In terms of anti-money laundering, PSA requires compliance with AML/CFT procedures, strict customer due diligence and transaction monitoring. MAS regulates OTC trading under PSA, ensuring that market makers and OTC trading platforms have specific requirements. In recent developments, MAS has introduced stricter regulations for DPT service providers, emphasizing the compliance of its regulated services. In the future, Singapore will seek regulatory clarity to address risks associated with cryptocurrencies while promoting innovation.


Cryptocurrency regulation in the United States is handled by multiple agencies, including the Securities and Exchange Commission (SEC), the Commodity Futures Trading Commission (CFTC), the Financial Crimes Enforcement Network (FinCEN), and the Office of National Bank Supervision (OCC).

Under the supervision of these agencies, cryptocurrency trading platforms and over-the-counter traders are subject to strict regulations and requirements.

First, cryptocurrency trading platforms must register with FinCEN as money service businesses (MSBs) and implement comprehensive anti-money laundering and know-your-customer measures, including customer identity verification, transaction monitoring, and suspicious activity reporting (SARs). These measures are designed to prevent money laundering and terrorist financing and ensure that trading platforms meet regulatory standards.

Secondly, the SEC is responsible for regulating cryptocurrency transactions involving securities. If a cryptocurrency is considered a security, the trading platform must comply with the SECs securities regulations, including registration and disclosure requirements. The CFTC regulates transactions that treat cryptocurrencies as commodities, such as Bitcoin and Ethereum futures contracts. Trading platforms need to comply with relevant commodity futures regulations to ensure market transparency and fairness.

In recent years, the SEC and CFTC have continued to issue guidance documents and enforce regulations to strengthen supervision of the cryptocurrency market. These measures not only focus on investor protection and market integrity, but also strive to establish a clear regulatory framework in the rapidly developing digital asset field.

Regarding recent regulatory developments in the United States regarding virtual assets, California’s Digital Financial Assets Law (DFAL) will come into effect next year on July 1, 2025. The DFAL will regulate “digital financial assets” and require companies engaged in “digital financial asset business activities” to obtain a license from the California Department of Financial Protection and Innovation (DFPI), but there are certain exceptions, similar to New York’s BitLicense. In order to obtain a BitLicense, a comprehensive application must be submitted to the New York State Department of Financial Services, which includes providing detailed information on business operations, compliance policies, anti-money laundering/know your customer procedures, cybersecurity measures, and financial status.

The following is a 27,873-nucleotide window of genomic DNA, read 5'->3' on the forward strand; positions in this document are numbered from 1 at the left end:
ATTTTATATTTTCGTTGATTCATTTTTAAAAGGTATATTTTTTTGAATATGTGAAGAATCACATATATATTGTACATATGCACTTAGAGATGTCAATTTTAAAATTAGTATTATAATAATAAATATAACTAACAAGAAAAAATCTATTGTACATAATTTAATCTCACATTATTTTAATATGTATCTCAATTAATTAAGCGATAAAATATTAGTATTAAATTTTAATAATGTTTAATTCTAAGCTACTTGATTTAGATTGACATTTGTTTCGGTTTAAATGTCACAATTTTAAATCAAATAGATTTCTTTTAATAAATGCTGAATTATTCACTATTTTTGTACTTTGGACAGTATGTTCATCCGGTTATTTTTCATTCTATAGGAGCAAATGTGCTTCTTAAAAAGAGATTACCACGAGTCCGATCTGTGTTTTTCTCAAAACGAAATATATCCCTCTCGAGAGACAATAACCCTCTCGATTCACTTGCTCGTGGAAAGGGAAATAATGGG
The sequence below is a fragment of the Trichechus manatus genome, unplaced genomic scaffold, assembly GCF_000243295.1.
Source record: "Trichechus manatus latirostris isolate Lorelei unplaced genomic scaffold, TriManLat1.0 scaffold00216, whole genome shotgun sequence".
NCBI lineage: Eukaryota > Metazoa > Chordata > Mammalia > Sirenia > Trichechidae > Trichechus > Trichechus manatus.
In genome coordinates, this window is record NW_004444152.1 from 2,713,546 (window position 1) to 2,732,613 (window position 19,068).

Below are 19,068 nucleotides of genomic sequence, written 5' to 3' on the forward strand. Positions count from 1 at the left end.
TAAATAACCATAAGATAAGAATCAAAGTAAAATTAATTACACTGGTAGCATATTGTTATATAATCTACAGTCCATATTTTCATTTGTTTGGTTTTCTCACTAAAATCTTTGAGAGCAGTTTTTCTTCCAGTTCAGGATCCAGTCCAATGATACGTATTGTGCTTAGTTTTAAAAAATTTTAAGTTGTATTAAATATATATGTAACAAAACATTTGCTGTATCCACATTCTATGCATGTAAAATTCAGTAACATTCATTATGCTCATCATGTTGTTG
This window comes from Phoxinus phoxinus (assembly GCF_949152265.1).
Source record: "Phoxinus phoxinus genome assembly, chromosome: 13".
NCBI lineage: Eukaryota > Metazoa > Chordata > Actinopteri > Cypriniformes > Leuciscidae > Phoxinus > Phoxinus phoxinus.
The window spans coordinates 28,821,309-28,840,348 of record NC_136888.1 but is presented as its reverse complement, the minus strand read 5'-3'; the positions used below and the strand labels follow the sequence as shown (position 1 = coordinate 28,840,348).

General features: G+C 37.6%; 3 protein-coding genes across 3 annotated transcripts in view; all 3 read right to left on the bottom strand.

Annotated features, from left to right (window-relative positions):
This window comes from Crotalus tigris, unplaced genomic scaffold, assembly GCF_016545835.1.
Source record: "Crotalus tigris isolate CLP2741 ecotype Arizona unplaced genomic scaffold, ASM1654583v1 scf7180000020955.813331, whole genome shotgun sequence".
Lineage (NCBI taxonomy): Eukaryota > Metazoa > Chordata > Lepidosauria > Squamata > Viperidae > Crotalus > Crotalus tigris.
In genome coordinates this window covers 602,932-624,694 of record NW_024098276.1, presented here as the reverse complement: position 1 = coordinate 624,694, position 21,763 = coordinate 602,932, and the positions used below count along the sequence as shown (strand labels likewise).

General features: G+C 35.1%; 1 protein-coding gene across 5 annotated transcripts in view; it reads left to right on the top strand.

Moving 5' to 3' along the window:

Once California’s DFAL goes into effect, it will require over-the-counter cryptocurrency dealers operating in California to obtain a license, along with other companies whose businesses fall into the following categories:

  • Exchanging or issuing digital financial assets: exchanging, transferring or storing digital financial assets, or issuing redeemable digital financial assets.

  • Holding electronic precious metals: Holding electronic precious metals or digital certificates on behalf of others indicating their share in precious metals, or issuing shares or digital certificates representing interests in precious metals.

  • Exchanging Game Currency/Tokens: Exchanging game currency or tokens, either to obtain digital financial assets from the game or application publisher or for real-world currency.

With the DFAL, California will become the third state to establish a licensing system for crypto assets, following New York and Louisiana.

In the future, the challenges facing the United States include further strengthening regulatory transparency, effectively responding to market manipulation and fraud, and promoting technological innovation and market development while protecting the interests of investors. This requires regulators to continuously improve regulatory policies while maintaining sensitivity to market changes to ensure the competitiveness and leadership of the United States in the global cryptocurrency market.

In general, the similarities and differences in cryptocurrency regulation among Hong Kong, Singapore and the United States are reflected in regulatory agencies, legal frameworks, licensing requirements, anti-money laundering requirements, over-the-counter trading supervision, recent developments, challenges and future directions. The regulatory environment and policies in each region have different focuses, reflecting different market needs and regulatory objectives.

The following is a direct comparison of the pictures.

Comparison of the current status and prospects of cryptocurrency OTC trading regulation in Hong Kong, Singapore and the

Prospects of cryptocurrency OTC trading

As mentioned above, Hong Kong, Singapore and the United States, as global financial centers, have their own characteristics in the regulation of cryptocurrencies and their OTC transactions. Below we analyze in detail the prospects and friendliness of these three regions in terms of OTC transactions.